When the Miami Heat took a 2-1 lead in this best of seven series, many thought they would handily sink the Indiana Pacers in games four and five to meet the San Antonio Spurs in the Finals. There was little belief that the Pacers tough and encouraging play in the first two games, even though they lost game one, had anything to do with how they might play in game four. But no one in the Pacers locker room were ready to pack their bags, they’re a great basketball team playing great basketball.
With the series now knotted at two games a piece with game five looming in Miami Thursday, there is somewhat of a do-or-die mentality. It isn’t a must win for either team, technically speaking, but that is the approach both teams will take into the game. In game four, knowing that if they dropped three games to one heading back to Miami, the Pacers came out eager to impose their physical play on the Heat. That is precisely how they must play in game five as well.
This series has basically come down to a three game series, and Miami has the home-court advantage. The Pacers will need one win in Miami if they’re to upset the defending champs. A game five road win is much more likely than a game seven clincher, if the series goes that far. Adding to that is the chance to end the series in Indiana in front of the home crowd and where the Pacers are 7-1 this postseason.
Game four was an encouraging game for the Pacers. Roy Hibbert and David West did precisely what head coach Frank Vogel had imagined they could do before the series started. They controlled the offensive glass and overall rebounding in general. The Pacers had a whopping 49 rebounds over the Heat’s 30. Hibbert posted a strong double-double with 23 points and 12 rebounds and played stellar defense on Chris Bosh, who had seven points and three rebounds on 1-6 shooting. West added 14 points and 12 rebounds and played a large role in fouling out Lebron James. The Heat were able to stick around due to standout performances from point guard Mario Chalmers and a couple big baskets from veteran Ray Allen. But Chalmers can’t be relied upon in game five, that’d likely entail bad things for the Heat.
The Pacers need to be cautious of their bench production. The starting lineup contributed 88 of the teams 99 points in game five, backup point guard D.J. Augustin scored zero points in 18 minutes and produced the only negative plus/minus rating for the Pacers. He will need to provide an aspect to the Pacers game that was severely lacking in game five: perimeter shooting. The Pacers were 3-14 from downtown on Tuesday, versus the Heat who were 8-23. If Augustin can sink a few, the Heat will have to keep their defense even more true against an impressive playoff Pacer offense: their offensive efficiency in this series is 111.0–a number that would’ve led all teams in the regular season. Another bit of optimism for the Pacers can derive from the play of All-Star Paul George who has been playing woeful on offense this series. His 4-10 shooting for 12 points to go with five turnovers is a far-cry from his usual output, he is due to break out from this slump and if he does, the Heat have a serious problem.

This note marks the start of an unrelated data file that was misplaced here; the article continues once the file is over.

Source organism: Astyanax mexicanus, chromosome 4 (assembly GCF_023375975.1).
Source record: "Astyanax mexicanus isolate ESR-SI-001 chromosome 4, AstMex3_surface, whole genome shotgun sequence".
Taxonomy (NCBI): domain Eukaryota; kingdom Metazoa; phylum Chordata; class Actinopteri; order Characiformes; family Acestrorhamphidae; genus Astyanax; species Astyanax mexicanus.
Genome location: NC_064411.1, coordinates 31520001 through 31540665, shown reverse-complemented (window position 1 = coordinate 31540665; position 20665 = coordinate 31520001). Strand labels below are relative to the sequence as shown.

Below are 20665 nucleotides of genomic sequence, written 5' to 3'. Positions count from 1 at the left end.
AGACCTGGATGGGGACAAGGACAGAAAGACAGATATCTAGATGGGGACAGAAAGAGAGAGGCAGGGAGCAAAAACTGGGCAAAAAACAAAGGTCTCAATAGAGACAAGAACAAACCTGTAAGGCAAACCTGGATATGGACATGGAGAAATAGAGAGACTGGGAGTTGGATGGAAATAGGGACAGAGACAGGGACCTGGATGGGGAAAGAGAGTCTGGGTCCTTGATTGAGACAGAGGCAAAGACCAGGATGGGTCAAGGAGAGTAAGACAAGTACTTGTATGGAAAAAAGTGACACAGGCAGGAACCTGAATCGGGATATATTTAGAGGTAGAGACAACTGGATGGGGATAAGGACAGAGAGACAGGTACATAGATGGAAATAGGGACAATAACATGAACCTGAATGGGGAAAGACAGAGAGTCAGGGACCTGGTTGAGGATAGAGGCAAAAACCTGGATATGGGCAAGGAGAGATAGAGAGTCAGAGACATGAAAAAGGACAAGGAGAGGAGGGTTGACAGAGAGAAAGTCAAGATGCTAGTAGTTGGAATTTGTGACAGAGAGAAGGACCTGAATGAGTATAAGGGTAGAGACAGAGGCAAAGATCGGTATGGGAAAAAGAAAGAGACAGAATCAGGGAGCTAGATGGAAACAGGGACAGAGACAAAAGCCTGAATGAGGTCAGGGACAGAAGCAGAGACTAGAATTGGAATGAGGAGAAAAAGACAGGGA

The Heat are in a bad position. They’ve given the Pacers the opportunity to figure out how to succeed against them. The Heat have no match for Hibbert and West and Dwyane Wade is noticeably not healthy. Lebron James seems to be back where he was with the Cleveland Cavaliers, leading the team on his own. But the Heat are known for looking bad one game (game two) and then coming back the next and reminding everyone why they are the champs (game three). So, it really wouldn’t be surprising if the Heat come out tonight in Miami and trounce the young Pacers. Chris Bosh and Dwyane Wade will need to step up in a big way. Bosh has somewhat distanced himself from the low-post 20-10 guy he was when he was with the Toronto Raptors, he now seems to be more interested in playing like a shooting stretch-four. He is capable of knocking down outside shots, but unfortunately for him, he is the biggest player on the Heat roster and he is going to need to sacrifice some fouls and try to put a body on Hibbert at all times.
Lance Stephenson of the Pacers has been playing out of his mind this postseason, a complete turnaround from last year when his only role was mocking Lebron James with a choking gesture from the sidelines– a series that the Heat eventually won. Stephenson is a feast or famine type player; when he is hot, he is impossible to corral, when he is cold, he can lose the game for you. He seems to have it out for Lebron, so look for that matchup tonight to produce some excitement and most definitely some extracurricular activity.
The Pacers know that they must win tonight. And the Heat need to win to silence the skepticism they’re currently dealing with. The referees may or may not have had an impact in game four, but the Pacers dominated that game. In Miami for game five, there hopefully won’t be make-up calls for the public outcry of fouling out Lebron James in game four–let the teams play.